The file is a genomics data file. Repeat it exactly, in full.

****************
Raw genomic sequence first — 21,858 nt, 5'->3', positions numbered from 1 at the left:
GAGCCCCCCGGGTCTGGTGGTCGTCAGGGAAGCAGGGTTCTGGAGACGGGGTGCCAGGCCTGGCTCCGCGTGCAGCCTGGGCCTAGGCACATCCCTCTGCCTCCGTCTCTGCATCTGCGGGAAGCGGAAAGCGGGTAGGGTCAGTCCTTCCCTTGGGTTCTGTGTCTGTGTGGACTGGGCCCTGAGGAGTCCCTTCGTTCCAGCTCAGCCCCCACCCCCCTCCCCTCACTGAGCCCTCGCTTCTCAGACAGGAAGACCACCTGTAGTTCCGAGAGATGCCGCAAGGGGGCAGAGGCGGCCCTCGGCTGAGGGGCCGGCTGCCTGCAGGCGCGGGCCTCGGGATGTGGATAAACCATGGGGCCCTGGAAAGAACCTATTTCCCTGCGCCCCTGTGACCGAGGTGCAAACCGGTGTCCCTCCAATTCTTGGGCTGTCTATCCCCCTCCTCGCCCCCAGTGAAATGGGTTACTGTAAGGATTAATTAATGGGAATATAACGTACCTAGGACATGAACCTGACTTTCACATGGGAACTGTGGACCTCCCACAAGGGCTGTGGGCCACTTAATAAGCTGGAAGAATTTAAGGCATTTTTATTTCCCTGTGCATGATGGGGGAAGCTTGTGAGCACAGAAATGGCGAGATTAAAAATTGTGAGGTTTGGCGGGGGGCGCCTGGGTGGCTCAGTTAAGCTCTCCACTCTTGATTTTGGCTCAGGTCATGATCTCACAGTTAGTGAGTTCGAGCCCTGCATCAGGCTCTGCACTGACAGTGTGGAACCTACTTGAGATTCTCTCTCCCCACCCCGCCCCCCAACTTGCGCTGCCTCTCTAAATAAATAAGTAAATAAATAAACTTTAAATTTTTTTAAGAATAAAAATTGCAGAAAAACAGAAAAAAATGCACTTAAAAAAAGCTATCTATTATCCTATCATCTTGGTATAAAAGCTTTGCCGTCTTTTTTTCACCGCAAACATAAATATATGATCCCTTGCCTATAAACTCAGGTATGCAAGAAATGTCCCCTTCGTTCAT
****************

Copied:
Raw genomic sequence first — 21,858 nt, 5'->3', positions numbered from 1 at the left:
GAGCCCCCCGGGTCTGGTGGTCGTCAGGGAAGCAGGGTTCTGGAGACGGGGTGCCAGGCCTGGCTCCGCGTGCAGCCTGGGCCTAGGCACATCCCTCTGCCTCCGTCTCTGCATCTGCGGGAAGCGGAAAGCGGGTAGGGTCAGTCCTTCCCTTGGGTTCTGTGTCTGTGTGGACTGGGCCCTGAGGAGTCCCTTCGTTCCAGCTCAGCCCCCACCCCCCTCCCCTCACTGAGCCCTCGCTTCTCAGACAGGAAGACCACCTGTAGTTCCGAGAGATGCCGCAAGGGGGCAGAGGCGGCCCTCGGCTGAGGGGCCGGCTGCCTGCAGGCGCGGGCCTCGGGATGTGGATAAACCATGGGGCCCTGGAAAGAACCTATTTCCCTGCGCCCCTGTGACCGAGGTGCAAACCGGTGTCCCTCCAATTCTTGGGCTGTCTATCCCCCTCCTCGCCCCCAGTGAAATGGGTTACTGTAAGGATTAATTAATGGGAATATAACGTACCTAGGACATGAACCTGACTTTCACATGGGAACTGTGGACCTCCCACAAGGGCTGTGGGCCACTTAATAAGCTGGAAGAATTTAAGGCATTTTTATTTCCCTGTGCATGATGGGGGAAGCTTGTGAGCACAGAAATGGCGAGATTAAAAATTGTGAGGTTTGGCGGGGGGCGCCTGGGTGGCTCAGTTAAGCTCTCCACTCTTGATTTTGGCTCAGGTCATGATCTCACAGTTAGTGAGTTCGAGCCCTGCATCAGGCTCTGCACTGACAGTGTGGAACCTACTTGAGATTCTCTCTCCCCACCCCGCCCCCCAACTTGCGCTGCCTCTCTAAATAAATAAGTAAATAAATAAACTTTAAATTTTTTTAAGAATAAAAATTGCAGAAAAACAGAAAAAAATGCACTTAAAAAAAGCTATCTATTATCCTATCATCTTGGTATAAAAGCTTTGCCGTCTTTTTTTCACCGCAAACATAAATATATGATCCCTTGCCTATAAACTCAGGTATGCAAGAAATGTCCCCTTCGTTCAT